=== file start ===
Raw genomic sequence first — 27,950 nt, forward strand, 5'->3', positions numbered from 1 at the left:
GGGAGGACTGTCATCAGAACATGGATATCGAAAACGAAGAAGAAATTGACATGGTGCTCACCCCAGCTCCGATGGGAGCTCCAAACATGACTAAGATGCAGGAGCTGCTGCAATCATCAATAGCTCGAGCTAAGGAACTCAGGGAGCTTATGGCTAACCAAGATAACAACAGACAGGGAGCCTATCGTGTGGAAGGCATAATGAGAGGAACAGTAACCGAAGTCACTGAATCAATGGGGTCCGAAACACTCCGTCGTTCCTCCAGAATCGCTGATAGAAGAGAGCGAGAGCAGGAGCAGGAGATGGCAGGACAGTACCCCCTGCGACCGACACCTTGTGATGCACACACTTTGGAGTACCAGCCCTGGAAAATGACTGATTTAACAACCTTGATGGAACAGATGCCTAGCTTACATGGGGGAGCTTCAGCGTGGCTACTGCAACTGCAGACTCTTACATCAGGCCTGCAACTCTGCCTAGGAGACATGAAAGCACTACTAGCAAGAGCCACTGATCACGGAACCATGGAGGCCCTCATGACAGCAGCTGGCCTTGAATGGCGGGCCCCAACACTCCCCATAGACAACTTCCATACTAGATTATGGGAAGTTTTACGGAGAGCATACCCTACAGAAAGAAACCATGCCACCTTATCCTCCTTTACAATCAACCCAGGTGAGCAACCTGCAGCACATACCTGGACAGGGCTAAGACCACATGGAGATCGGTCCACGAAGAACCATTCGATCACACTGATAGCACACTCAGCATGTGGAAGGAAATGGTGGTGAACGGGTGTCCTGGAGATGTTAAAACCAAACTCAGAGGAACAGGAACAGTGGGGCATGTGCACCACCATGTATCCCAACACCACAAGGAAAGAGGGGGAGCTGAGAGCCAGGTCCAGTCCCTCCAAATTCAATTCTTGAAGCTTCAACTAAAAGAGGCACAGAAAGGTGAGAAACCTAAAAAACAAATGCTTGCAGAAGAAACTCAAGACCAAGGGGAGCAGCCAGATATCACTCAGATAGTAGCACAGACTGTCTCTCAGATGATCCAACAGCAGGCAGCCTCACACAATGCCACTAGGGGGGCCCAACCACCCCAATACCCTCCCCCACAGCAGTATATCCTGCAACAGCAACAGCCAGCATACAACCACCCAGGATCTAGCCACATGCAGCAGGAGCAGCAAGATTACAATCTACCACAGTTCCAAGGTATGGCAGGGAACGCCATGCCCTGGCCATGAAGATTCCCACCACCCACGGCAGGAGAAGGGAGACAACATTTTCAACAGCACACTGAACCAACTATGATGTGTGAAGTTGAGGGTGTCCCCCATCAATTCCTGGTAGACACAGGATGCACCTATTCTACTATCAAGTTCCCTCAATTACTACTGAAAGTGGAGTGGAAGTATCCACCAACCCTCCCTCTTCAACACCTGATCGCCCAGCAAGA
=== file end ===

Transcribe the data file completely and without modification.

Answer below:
Raw genomic sequence first — 27,950 nt, forward strand, 5'->3', positions numbered from 1 at the left:
GGGAGGACTGTCATCAGAACATGGATATCGAAAACGAAGAAGAAATTGACATGGTGCTCACCCCAGCTCCGATGGGAGCTCCAAACATGACTAAGATGCAGGAGCTGCTGCAATCATCAATAGCTCGAGCTAAGGAACTCAGGGAGCTTATGGCTAACCAAGATAACAACAGACAGGGAGCCTATCGTGTGGAAGGCATAATGAGAGGAACAGTAACCGAAGTCACTGAATCAATGGGGTCCGAAACACTCCGTCGTTCCTCCAGAATCGCTGATAGAAGAGAGCGAGAGCAGGAGCAGGAGATGGCAGGACAGTACCCCCTGCGACCGACACCTTGTGATGCACACACTTTGGAGTACCAGCCCTGGAAAATGACTGATTTAACAACCTTGATGGAACAGATGCCTAGCTTACATGGGGGAGCTTCAGCGTGGCTACTGCAACTGCAGACTCTTACATCAGGCCTGCAACTCTGCCTAGGAGACATGAAAGCACTACTAGCAAGAGCCACTGATCACGGAACCATGGAGGCCCTCATGACAGCAGCTGGCCTTGAATGGCGGGCCCCAACACTCCCCATAGACAACTTCCATACTAGATTATGGGAAGTTTTACGGAGAGCATACCCTACAGAAAGAAACCATGCCACCTTATCCTCCTTTACAATCAACCCAGGTGAGCAACCTGCAGCACATACCTGGACAGGGCTAAGACCACATGGAGATCGGTCCACGAAGAACCATTCGATCACACTGATAGCACACTCAGCATGTGGAAGGAAATGGTGGTGAACGGGTGTCCTGGAGATGTTAAAACCAAACTCAGAGGAACAGGAACAGTGGGGCATGTGCACCACCATGTATCCCAACACCACAAGGAAAGAGGGGGAGCTGAGAGCCAGGTCCAGTCCCTCCAAATTCAATTCTTGAAGCTTCAACTAAAAGAGGCACAGAAAGGTGAGAAACCTAAAAAACAAATGCTTGCAGAAGAAACTCAAGACCAAGGGGAGCAGCCAGATATCACTCAGATAGTAGCACAGACTGTCTCTCAGATGATCCAACAGCAGGCAGCCTCACACAATGCCACTAGGGGGGCCCAACCACCCCAATACCCTCCCCCACAGCAGTATATCCTGCAACAGCAACAGCCAGCATACAACCACCCAGGATCTAGCCACATGCAGCAGGAGCAGCAAGATTACAATCTACCACAGTTCCAAGGTATGGCAGGGAACGCCATGCCCTGGCCATGAAGATTCCCACCACCCACGGCAGGAGAAGGGAGACAACATTTTCAACAGCACACTGAACCAACTATGATGTGTGAAGTTGAGGGTGTCCCCCATCAATTCCTGGTAGACACAGGATGCACCTATTCTACTATCAAGTTCCCTCAATTACTACTGAAAGTGGAGTGGAAGTATCCACCAACCCTCCCTCTTCAACACCTGATCGCCCAGCAAGA